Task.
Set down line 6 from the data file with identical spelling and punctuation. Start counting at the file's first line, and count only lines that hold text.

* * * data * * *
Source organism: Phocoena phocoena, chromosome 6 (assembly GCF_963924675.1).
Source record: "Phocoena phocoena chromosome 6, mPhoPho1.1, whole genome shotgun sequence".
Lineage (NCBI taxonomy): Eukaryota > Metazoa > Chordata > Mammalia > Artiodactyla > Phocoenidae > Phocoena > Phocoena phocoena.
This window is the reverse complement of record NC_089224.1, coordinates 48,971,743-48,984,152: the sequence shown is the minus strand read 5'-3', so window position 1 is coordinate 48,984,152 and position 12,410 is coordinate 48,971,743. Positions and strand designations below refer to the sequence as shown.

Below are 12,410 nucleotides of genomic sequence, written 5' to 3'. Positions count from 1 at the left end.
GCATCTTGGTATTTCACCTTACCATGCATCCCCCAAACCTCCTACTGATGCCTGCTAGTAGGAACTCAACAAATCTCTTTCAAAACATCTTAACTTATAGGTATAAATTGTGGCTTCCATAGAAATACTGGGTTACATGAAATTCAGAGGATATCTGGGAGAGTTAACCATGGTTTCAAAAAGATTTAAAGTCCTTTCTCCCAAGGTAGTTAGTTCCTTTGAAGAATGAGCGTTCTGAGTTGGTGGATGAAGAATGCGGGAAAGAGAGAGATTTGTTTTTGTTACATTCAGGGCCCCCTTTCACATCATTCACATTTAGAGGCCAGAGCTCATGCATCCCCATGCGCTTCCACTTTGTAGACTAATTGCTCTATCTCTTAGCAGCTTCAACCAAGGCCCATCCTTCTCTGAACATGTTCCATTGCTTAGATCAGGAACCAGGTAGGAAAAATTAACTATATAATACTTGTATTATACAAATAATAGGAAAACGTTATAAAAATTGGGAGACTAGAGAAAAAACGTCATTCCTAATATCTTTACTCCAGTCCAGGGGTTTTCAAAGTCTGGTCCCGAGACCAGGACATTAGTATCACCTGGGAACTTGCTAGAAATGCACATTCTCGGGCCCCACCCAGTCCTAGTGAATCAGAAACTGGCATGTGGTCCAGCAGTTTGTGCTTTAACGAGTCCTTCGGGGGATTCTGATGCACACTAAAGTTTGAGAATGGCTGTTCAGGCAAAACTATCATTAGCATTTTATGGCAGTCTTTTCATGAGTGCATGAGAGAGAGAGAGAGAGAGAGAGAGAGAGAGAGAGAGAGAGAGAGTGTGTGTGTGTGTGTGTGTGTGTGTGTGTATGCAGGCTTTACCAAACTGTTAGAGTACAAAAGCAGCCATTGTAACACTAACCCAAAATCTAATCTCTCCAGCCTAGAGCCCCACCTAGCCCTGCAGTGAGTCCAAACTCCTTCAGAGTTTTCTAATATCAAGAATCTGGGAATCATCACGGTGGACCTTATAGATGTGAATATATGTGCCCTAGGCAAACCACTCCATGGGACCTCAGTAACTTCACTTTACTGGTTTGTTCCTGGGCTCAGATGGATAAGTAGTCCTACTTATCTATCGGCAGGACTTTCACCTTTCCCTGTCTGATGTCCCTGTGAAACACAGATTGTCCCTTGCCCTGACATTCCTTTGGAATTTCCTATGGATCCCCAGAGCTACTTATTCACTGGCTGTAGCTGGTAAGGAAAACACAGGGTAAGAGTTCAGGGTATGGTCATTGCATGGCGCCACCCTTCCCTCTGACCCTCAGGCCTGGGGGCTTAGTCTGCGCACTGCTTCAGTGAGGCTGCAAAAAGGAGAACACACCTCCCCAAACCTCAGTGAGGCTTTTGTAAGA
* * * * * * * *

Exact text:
GCATCTTGGTATTTCACCTTACCATGCATCCCCCAAACCTCCTACTGATGCCTGCTAGTAGGAACTCAACAAATCTCTTTCAAAACATCTTAACTTATAGGTATAAATTGTGGCTTCCATAGAAATACTGGGTTACATGAAATTCAGAGGATATCTGGGAGAGTTAACCATGGTTTCAAAAAGATTTAAAGTCCTTTCTCCCAAGGTAGTTAGTTCCTTTGAAGAATGAGCGTTCTGAGTTGGTGGATGAAGAATGCGGGAAAGAGAGAGATTTGTTTTTGTTACATTCAGGGCCCCCTTTCACATCATTCACATTTAGAGGCCAGAGCTCATGCATCCCCATGCGCTTCCACTTTGTAGACTAATTGCTCTATCTCTTAGCAGCTTCAACCAAGGCCCATCCTTCTCTGAACATGTTCCATTGCTTAGATCAGGAACCAGGTAGGAAAAATTAACTATATAATACTTGTATTATACAAATAATAGGAAAACGTTATAAAAATTGGGAGACTAGAGAAAAAACGTCATTCCTAATATCTTTACTCCAGTCCAGGGGTTTTCAAAGTCTGGTCCCGAGACCAGGACATTAGTATCACCTGGGAACTTGCTAGAAATGCACATTCTCGGGCCCCACCCAGTCCTAGTGAATCAGAAACTGGCATGTGGTCCAGCAGTTTGTGCTTTAACGAGTCCTTCGGGGGATTCTGATGCACACTAAAGTTTGAGAATGGCTGTTCAGGCAAAACTATCATTAGCATTTTATGGCAGTCTTTTCATGAGTGCATGAGAGAGAGAGAGAGAGAGAGAGAGAGAGAGAGAGAGAGAGAGAGTGTGTGTGTGTGTGTGTGTGTGTGTGTGTATGCAGGCTTTACCAAACTGTTAGAGTACAAAAGCAGCCATTGTAACACTAACCCAAAATCTAATCTCTCCAGCCTAGAGCCCCACCTAGCCCTGCAGTGAGTCCAAACTCCTTCAGAGTTTTCTAATATCAAGAATCTGGGAATCATCACGGTGGACCTTATAGATGTGAATATATGTGCCCTAGGCAAACCACTCCATGGGACCTCAGTAACTTCACTTTACTGGTTTGTTCCTGGGCTCAGATGGATAAGTAGTCCTACTTATCTATCGGCAGGACTTTCACCTTTCCCTGTCTGATGTCCCTGTGAAACACAGATTGTCCCTTGCCCTGACATTCCTTTGGAATTTCCTATGGATCCCCAGAGCTACTTATTCACTGGCTGTAGCTGGTAAGGAAAACACAGGGTAAGAGTTCAGGGTATGGTCATTGCATGGCGCCACCCTTCCCTCTGACCCTCAGGCCTGGGGGCTTAGTCTGCGCACTGCTTCAGTGAGGCTGCAAAAAGGAGAACACACCTCCCCAAACCTCAGTGAGGCTTTTGTAAGA